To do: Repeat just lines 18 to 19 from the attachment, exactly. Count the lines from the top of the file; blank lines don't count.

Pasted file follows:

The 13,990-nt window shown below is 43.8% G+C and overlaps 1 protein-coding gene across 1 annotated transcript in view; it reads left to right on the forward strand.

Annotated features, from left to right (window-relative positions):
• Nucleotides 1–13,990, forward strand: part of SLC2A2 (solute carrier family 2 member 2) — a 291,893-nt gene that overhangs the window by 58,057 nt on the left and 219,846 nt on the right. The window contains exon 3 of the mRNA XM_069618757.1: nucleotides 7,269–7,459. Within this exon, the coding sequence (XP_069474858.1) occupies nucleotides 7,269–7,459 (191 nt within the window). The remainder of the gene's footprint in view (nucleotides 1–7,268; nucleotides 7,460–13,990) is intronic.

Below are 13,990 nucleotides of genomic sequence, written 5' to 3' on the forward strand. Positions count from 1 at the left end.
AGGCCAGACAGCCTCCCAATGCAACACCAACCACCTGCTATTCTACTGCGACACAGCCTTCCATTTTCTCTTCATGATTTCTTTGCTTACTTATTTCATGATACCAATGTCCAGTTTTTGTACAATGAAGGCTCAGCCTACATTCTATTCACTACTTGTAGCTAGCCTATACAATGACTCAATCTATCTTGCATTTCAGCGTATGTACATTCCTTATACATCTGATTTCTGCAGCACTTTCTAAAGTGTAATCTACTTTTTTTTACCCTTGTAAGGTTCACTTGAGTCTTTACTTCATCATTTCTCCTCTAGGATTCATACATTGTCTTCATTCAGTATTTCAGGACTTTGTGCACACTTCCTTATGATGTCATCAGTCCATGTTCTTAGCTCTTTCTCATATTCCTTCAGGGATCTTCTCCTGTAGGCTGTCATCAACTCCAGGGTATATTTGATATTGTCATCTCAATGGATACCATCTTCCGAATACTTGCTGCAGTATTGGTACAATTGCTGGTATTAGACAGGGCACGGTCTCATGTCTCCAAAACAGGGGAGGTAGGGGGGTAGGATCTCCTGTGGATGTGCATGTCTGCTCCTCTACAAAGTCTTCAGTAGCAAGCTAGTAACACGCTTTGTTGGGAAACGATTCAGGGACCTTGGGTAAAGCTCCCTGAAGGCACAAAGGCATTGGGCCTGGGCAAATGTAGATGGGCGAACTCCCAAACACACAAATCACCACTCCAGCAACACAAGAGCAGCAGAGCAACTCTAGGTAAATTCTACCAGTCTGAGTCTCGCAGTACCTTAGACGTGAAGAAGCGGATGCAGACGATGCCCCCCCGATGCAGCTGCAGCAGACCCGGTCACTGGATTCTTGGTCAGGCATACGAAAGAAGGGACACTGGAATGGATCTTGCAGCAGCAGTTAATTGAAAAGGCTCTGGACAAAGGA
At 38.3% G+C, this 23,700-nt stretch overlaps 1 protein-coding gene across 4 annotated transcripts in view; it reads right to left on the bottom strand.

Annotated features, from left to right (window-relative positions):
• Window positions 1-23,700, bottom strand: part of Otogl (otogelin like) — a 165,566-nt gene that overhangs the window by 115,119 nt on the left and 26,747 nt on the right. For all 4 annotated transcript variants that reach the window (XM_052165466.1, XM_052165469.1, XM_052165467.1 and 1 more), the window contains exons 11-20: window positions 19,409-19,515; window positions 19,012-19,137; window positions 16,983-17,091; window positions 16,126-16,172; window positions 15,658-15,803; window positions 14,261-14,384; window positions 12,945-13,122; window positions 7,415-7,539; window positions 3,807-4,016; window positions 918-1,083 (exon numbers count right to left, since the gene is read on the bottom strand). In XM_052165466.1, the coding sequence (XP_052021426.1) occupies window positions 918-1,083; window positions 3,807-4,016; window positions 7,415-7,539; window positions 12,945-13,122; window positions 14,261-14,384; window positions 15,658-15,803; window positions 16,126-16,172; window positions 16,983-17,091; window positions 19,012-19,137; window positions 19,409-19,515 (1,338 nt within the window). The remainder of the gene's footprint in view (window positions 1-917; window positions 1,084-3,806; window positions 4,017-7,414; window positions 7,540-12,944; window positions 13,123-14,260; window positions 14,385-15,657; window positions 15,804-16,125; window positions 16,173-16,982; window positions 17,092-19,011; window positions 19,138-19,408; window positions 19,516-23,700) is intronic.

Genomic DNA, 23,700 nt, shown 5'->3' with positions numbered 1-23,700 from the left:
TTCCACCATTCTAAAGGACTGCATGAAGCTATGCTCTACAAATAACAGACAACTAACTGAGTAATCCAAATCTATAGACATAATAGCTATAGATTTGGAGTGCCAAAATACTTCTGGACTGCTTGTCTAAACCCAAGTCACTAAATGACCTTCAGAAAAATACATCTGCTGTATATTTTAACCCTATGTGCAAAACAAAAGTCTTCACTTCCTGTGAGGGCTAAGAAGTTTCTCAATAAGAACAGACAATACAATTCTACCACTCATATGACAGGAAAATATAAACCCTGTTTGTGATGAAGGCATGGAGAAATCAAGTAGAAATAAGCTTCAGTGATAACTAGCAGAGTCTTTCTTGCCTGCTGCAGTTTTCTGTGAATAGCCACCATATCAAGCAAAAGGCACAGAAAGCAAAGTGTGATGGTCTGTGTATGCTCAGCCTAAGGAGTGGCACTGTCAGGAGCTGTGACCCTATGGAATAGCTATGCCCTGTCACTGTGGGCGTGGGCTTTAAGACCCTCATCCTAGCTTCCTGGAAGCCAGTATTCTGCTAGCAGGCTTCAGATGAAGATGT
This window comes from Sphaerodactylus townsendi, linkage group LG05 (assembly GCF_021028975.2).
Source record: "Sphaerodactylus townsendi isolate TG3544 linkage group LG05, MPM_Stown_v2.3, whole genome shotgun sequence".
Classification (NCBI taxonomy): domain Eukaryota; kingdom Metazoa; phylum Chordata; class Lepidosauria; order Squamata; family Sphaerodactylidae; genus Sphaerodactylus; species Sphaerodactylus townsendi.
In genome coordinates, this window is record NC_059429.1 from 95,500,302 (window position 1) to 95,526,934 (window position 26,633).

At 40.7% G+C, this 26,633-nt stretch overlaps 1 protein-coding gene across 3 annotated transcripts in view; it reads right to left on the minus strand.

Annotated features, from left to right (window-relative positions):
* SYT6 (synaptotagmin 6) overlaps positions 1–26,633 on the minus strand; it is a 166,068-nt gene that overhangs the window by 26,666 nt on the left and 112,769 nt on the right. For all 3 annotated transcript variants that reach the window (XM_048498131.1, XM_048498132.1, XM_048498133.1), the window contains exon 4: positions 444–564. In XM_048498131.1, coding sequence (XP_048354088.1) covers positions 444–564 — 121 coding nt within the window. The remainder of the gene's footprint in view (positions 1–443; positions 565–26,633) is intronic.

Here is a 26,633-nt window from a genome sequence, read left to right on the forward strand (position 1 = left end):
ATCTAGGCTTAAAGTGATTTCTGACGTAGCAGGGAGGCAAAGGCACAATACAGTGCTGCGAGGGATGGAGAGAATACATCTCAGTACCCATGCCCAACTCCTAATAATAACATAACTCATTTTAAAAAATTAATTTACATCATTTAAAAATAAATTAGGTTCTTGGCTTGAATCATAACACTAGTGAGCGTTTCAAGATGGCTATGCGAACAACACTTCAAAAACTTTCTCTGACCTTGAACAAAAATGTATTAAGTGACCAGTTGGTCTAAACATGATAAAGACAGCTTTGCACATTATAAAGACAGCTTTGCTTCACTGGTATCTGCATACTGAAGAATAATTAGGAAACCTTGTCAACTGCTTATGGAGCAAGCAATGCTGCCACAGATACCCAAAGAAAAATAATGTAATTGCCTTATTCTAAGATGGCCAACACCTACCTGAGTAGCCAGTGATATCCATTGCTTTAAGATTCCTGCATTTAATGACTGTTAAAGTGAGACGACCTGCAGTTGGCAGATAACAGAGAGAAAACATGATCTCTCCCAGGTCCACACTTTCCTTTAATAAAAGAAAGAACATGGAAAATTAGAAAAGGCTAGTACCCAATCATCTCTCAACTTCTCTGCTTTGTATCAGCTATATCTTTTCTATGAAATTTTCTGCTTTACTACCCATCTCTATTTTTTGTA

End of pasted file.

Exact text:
Here is a 26,633-nt window from a genome sequence, read left to right on the forward strand (position 1 = left end):
ATCTAGGCTTAAAGTGATTTCTGACGTAGCAGGGAGGCAAAGGCACAATACAGTGCTGCGAGGGATGGAGAGAATACATCTCAGTACCCATGCCCAACTCCTAATAATAACATAACTCATTTTAAAAAATTAATTTACATCATTTAAAAATAAATTAGGTTCTTGGCTTGAATCATAACACTAGTGAGCGTTTCAAGATGGCTATGCGAACAACACTTCAAAAACTTTCTCTGACCTTGAACAAAAATGTATTAAGTGACCAGTTGGTCTAAACATGATAAAGACAGCTTTGCACATTATAAAGACAGCTTTGCTTCACTGGTATCTGCATACTGAAGAATAATTAGGAAACCTTGTCAACTGCTTATGGAGCAAGCAATGCTGCCACAGATACCCAAAGAAAAATAATGTAATTGCCTTATTCTAAGATGGCCAACACCTACCTGAGTAGCCAGTGATATCCATTGCTTTAAGATTCCTGCATTTAATGACTGTTAAAGTGAGACGACCTGCAGTTGGCAGATAACAGAGAGAAAACATGATCTCTCCCAGGTCCACACTTTCCTTTAATAAAAGAAAGAACATGGAAAATTAGAAAAGGCTAGTACCCAATCATCTCTCAACTTCTCTGCTTTGTATCAGCTATATCTTTTCTATGAAATTTTCTGCTTTACTACCCATCTCTATTTTTTGTA